Skip to main content

A Misunderstanding: Manat and Somnath

The story of Muslim conquest of central India may have begun with a misunderstanding: one man’s pronunciation can become another man’s poison. The three most revered pagan goddesses of pre-Islamic Mecca were AL Lat, Al Uzza, and Manat, denounced in the Quran as false deities and the source of the infamous controversy about the alleged ‘Satanic Verses’. According to an old belief, when the prophet smashed the idols at Kaaba, the image of Manat was missing: it had been secreted away, and sent in a trading ship to a port-town in India called Prabhas, which imported Arab horses. According to this belief, idol-worshippers built a temple to Manat , and renamed the place to So-Manat, or somnath.


From, Shade of Swords: Jihad and the conflict between Islam and Christianity By M.J Akbar.

She was one of the goddesses Prophet Muhammed once said could be worshipped, but then retracted, claiming that the assertion was influenced by Satan. The reference to Manat is contained in the so-called Satanic Verses, subsequently deleted from the Quran.

A good place for a historian of Islam to start would be 629 ad, or Year 8 of the new Muslim calendar, though that had yet to come into being. In that year, 20 armed horsemen, led by Sa'd ibn Zayd, were sent by Muhammad to destroy the statue of Manat, the pagan goddess of fate, at Qudayd, on the road between Mecca and Medina. For eight years Muhammad had tolerated the uneasy coexistence of the pagan male god Allah and his three daughters: al-Lat, al-Uzza and Manat. Al-Uzza (the morning star, Venus) was the favourite goddess of the Quraysh, the tribe to which Muhammad belonged, but Manat was the most popular in the region as a whole, and was idolised by three key Meccan tribes that Muhammad had been desperately trying to win over to his new monotheistic religion. By Year 8, however, three important military victories had been won against rival pagan and Jewish forces. The Battle of Badr had seen Muhammad triumph against the Meccan tribes despite the smallness of his army. The tribes had been impressed by the muscularity of the new religion, and Muhammad must have deemed further ideological compromise unnecessary. Sa'd ibn Zayd and his 20 horsemen had arrived to enforce the new monotheism.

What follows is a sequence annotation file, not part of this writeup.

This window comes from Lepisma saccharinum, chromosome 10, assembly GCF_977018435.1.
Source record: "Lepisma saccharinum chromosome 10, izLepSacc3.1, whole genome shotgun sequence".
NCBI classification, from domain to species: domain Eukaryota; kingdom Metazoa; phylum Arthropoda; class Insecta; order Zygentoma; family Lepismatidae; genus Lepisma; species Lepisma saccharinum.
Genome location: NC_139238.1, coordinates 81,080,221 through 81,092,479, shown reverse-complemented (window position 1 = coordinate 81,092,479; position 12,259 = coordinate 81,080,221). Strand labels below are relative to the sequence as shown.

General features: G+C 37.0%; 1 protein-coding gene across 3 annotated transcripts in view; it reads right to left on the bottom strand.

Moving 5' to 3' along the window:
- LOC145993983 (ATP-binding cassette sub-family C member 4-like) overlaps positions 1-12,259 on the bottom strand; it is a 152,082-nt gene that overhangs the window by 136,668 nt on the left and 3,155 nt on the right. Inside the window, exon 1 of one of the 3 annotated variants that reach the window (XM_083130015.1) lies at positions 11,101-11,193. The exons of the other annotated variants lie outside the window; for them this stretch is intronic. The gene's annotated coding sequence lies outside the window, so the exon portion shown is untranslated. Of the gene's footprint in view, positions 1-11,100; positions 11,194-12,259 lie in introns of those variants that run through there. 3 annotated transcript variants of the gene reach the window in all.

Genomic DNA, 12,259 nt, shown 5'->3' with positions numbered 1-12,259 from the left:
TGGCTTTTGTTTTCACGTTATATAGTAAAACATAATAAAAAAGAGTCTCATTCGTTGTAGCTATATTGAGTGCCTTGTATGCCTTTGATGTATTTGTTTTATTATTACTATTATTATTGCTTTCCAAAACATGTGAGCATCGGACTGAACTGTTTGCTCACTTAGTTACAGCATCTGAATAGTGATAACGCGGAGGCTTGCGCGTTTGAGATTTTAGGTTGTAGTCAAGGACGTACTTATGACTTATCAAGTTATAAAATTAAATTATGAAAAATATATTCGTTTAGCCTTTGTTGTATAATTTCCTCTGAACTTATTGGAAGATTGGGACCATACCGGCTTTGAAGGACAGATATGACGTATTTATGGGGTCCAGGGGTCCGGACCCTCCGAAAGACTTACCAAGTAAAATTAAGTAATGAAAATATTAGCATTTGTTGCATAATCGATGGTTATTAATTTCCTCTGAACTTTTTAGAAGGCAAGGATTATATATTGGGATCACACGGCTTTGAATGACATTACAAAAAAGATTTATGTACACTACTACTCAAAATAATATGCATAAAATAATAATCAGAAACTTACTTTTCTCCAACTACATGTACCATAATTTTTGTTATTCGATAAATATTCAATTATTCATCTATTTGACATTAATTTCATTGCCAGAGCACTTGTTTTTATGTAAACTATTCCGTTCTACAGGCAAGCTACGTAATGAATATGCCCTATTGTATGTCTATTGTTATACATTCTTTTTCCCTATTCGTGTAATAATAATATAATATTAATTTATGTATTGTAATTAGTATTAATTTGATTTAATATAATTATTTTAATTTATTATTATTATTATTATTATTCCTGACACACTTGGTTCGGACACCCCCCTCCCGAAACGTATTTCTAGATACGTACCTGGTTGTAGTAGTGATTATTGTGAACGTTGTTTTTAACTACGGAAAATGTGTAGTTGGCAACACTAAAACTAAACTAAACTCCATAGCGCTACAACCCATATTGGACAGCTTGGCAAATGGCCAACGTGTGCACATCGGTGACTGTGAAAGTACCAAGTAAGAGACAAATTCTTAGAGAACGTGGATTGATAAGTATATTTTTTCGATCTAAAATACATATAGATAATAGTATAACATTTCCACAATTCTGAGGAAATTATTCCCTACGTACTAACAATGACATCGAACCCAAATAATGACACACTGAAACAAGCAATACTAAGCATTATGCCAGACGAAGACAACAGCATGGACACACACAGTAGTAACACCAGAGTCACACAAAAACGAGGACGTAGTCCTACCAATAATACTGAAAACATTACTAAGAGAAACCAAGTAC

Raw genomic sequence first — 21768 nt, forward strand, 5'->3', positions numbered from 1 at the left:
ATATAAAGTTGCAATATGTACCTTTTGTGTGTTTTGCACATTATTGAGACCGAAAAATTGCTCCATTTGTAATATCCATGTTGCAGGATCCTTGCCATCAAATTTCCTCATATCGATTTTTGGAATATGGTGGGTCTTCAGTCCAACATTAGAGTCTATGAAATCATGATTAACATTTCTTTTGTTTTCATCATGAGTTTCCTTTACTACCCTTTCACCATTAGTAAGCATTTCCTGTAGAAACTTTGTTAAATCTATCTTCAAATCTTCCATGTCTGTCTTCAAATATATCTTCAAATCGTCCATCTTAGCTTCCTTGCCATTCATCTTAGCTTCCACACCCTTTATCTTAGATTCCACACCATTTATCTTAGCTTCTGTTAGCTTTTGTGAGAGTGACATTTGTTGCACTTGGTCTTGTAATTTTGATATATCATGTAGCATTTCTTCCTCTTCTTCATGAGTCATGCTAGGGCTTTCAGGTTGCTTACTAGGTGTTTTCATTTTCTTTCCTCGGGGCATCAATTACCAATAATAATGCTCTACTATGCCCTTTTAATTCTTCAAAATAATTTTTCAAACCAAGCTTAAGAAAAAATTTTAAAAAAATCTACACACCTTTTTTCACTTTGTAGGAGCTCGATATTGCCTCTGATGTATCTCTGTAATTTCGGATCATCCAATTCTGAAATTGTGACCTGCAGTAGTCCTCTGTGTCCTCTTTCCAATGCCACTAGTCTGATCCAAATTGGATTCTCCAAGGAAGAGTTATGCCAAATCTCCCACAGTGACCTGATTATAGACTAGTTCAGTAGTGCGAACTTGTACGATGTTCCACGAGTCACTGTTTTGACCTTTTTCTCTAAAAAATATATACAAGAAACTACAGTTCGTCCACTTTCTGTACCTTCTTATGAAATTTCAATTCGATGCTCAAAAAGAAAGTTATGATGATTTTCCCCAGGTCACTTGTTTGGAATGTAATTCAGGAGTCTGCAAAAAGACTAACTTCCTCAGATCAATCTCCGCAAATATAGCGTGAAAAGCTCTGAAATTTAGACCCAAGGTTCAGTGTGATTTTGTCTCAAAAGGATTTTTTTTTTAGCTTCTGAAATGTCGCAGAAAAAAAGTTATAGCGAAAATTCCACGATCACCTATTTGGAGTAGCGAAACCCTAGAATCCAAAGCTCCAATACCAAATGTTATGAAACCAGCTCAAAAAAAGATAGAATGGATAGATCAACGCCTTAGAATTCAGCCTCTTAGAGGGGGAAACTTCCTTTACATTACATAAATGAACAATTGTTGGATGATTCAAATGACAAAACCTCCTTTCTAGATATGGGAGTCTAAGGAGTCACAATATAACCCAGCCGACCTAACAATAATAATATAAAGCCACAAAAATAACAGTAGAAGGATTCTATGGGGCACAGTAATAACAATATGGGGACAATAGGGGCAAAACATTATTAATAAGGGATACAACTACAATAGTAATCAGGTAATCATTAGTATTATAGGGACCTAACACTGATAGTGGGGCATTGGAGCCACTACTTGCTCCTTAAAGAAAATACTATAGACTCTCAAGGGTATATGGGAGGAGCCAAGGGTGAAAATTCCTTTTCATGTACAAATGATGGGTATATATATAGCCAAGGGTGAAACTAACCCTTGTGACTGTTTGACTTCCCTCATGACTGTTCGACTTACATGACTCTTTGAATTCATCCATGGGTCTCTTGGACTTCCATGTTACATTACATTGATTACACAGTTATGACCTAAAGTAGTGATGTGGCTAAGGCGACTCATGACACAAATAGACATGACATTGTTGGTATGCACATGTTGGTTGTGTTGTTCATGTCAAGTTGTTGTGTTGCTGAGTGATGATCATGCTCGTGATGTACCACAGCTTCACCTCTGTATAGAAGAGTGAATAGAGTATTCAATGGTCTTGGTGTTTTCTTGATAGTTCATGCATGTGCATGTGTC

The keeper of Manat's sanctuary saw the horsemen approach, but remained silent as they dismounted. No greetings were exchanged. Their demeanour indicated that they had not come to honour Manat or to leave a token offering. The keeper didn't stand in their way. According to Islamic tradition, as Sa'd ibn Zayd approached the beautifully carved statue of Manat, a naked black woman seemed to emerge from nowhere. The keeper called out: 'Come, O Manat, show the anger of which you are capable!' Manat began to pull out her hair and beat her breasts in despair, while cursing her tormentors. Sa'd beat her to death. Only then did his 20 companions join him. Together they hacked away until they had destroyed the statue. The sanctuaries of al-Lat and al-Uzza were dealt with in similar fashion, probably on the same day.